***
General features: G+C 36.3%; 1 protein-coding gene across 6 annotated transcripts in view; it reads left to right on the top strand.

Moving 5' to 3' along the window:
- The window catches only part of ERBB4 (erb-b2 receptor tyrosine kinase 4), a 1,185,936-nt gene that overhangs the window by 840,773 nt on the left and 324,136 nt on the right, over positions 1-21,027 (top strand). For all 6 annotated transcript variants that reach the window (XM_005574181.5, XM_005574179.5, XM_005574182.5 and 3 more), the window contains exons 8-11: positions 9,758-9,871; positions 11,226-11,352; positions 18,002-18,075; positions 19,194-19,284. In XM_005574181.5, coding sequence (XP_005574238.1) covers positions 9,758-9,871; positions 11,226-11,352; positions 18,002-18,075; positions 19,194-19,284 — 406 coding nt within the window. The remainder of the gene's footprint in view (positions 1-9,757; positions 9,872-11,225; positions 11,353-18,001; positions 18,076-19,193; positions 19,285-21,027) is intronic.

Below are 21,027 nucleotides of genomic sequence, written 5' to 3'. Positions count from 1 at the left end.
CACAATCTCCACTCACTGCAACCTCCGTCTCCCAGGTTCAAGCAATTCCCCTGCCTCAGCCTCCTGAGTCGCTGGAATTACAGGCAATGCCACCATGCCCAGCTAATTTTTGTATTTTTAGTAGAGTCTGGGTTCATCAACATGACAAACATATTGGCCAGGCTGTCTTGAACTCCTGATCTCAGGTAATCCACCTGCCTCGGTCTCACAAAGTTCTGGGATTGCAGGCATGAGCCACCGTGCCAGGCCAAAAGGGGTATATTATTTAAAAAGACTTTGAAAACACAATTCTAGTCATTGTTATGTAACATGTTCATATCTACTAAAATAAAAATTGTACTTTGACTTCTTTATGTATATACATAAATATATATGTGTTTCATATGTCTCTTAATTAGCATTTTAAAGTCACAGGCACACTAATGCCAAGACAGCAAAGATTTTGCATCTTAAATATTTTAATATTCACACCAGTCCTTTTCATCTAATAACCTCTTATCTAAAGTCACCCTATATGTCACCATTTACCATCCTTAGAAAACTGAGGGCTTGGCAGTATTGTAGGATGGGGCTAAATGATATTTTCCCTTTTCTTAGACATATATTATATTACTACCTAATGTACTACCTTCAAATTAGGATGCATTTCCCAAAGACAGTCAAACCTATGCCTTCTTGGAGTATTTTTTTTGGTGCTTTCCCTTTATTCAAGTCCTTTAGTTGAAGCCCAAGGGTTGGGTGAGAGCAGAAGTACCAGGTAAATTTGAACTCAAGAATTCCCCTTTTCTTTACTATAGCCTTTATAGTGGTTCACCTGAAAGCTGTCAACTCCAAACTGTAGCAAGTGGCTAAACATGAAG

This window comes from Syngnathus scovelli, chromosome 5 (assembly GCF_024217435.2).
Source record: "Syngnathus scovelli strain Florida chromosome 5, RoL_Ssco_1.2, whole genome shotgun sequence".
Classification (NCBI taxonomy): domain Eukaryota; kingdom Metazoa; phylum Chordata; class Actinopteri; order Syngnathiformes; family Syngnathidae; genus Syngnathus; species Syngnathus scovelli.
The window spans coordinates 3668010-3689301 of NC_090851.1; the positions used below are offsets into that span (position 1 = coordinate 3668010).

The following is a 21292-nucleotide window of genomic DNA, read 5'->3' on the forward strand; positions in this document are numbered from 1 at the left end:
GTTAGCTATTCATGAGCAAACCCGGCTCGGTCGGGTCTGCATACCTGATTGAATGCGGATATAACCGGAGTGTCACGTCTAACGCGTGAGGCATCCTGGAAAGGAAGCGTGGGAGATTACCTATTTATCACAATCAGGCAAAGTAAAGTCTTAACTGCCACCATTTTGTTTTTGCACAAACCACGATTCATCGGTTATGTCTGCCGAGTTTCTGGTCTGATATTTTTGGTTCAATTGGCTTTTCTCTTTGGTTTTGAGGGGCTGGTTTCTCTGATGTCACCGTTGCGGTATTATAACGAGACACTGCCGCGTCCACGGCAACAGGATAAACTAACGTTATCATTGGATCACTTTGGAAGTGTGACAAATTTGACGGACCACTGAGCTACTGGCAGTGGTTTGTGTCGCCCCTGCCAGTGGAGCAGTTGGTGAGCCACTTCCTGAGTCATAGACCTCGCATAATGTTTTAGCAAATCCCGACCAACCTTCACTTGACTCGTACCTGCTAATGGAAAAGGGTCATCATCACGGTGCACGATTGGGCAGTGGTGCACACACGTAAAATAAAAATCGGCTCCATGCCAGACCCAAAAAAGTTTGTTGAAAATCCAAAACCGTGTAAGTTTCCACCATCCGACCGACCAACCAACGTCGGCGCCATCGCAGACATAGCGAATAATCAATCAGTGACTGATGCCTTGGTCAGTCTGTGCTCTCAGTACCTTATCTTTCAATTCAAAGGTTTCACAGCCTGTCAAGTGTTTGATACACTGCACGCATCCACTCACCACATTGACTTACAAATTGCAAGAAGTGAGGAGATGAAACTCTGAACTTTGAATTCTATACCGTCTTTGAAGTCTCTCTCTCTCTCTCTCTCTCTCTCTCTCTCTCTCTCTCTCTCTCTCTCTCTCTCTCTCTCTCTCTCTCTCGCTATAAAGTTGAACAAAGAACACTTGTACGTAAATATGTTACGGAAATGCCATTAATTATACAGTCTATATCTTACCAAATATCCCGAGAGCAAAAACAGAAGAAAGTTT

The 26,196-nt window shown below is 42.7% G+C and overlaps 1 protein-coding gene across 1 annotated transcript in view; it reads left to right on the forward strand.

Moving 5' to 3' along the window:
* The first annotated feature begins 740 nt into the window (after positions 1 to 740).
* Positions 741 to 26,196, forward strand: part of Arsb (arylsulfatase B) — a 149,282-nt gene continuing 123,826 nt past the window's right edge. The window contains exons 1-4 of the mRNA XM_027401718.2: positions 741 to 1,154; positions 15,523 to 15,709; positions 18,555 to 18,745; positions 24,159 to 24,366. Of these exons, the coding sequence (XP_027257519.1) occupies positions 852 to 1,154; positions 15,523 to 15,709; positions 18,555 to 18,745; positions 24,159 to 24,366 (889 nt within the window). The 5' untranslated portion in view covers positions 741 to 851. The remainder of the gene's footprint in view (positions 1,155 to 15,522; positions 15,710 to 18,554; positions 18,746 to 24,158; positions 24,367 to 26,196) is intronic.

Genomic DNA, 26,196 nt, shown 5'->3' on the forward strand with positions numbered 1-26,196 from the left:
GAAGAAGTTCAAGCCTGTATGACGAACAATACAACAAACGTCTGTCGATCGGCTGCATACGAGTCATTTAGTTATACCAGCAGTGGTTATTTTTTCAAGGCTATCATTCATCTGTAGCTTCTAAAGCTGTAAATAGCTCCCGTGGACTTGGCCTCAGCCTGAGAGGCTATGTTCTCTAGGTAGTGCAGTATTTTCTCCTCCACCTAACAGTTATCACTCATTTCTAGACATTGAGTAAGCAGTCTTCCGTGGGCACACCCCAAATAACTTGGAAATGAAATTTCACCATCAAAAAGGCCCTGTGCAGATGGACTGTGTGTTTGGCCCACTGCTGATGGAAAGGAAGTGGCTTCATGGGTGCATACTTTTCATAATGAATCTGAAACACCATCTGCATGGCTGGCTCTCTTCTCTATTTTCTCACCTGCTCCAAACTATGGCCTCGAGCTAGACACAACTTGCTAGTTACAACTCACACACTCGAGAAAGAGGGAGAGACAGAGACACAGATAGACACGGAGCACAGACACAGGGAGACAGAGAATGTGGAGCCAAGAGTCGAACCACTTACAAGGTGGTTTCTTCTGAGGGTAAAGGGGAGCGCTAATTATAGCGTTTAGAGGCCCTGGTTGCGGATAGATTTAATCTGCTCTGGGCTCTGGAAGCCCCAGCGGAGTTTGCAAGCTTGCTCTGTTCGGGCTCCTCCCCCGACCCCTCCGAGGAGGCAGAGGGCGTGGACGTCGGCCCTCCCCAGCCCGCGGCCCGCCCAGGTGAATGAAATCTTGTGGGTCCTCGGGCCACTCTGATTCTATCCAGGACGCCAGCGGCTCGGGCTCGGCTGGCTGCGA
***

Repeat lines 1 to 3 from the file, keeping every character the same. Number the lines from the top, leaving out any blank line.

General features: G+C 36.3%; 1 protein-coding gene across 6 annotated transcripts in view; it reads left to right on the top strand.

Moving 5' to 3' along the window:
- The window catches only part of ERBB4 (erb-b2 receptor tyrosine kinase 4), a 1,185,936-nt gene that overhangs the window by 840,773 nt on the left and 324,136 nt on the right, over positions 1-21,027 (top strand). For all 6 annotated transcript variants that reach the window (XM_005574181.5, XM_005574179.5, XM_005574182.5 and 3 more), the window contains exons 8-11: positions 9,758-9,871; positions 11,226-11,352; positions 18,002-18,075; positions 19,194-19,284. In XM_005574181.5, coding sequence (XP_005574238.1) covers positions 9,758-9,871; positions 11,226-11,352; positions 18,002-18,075; positions 19,194-19,284 — 406 coding nt within the window. The remainder of the gene's footprint in view (positions 1-9,757; positions 9,872-11,225; positions 11,353-18,001; positions 18,076-19,193; positions 19,285-21,027) is intronic.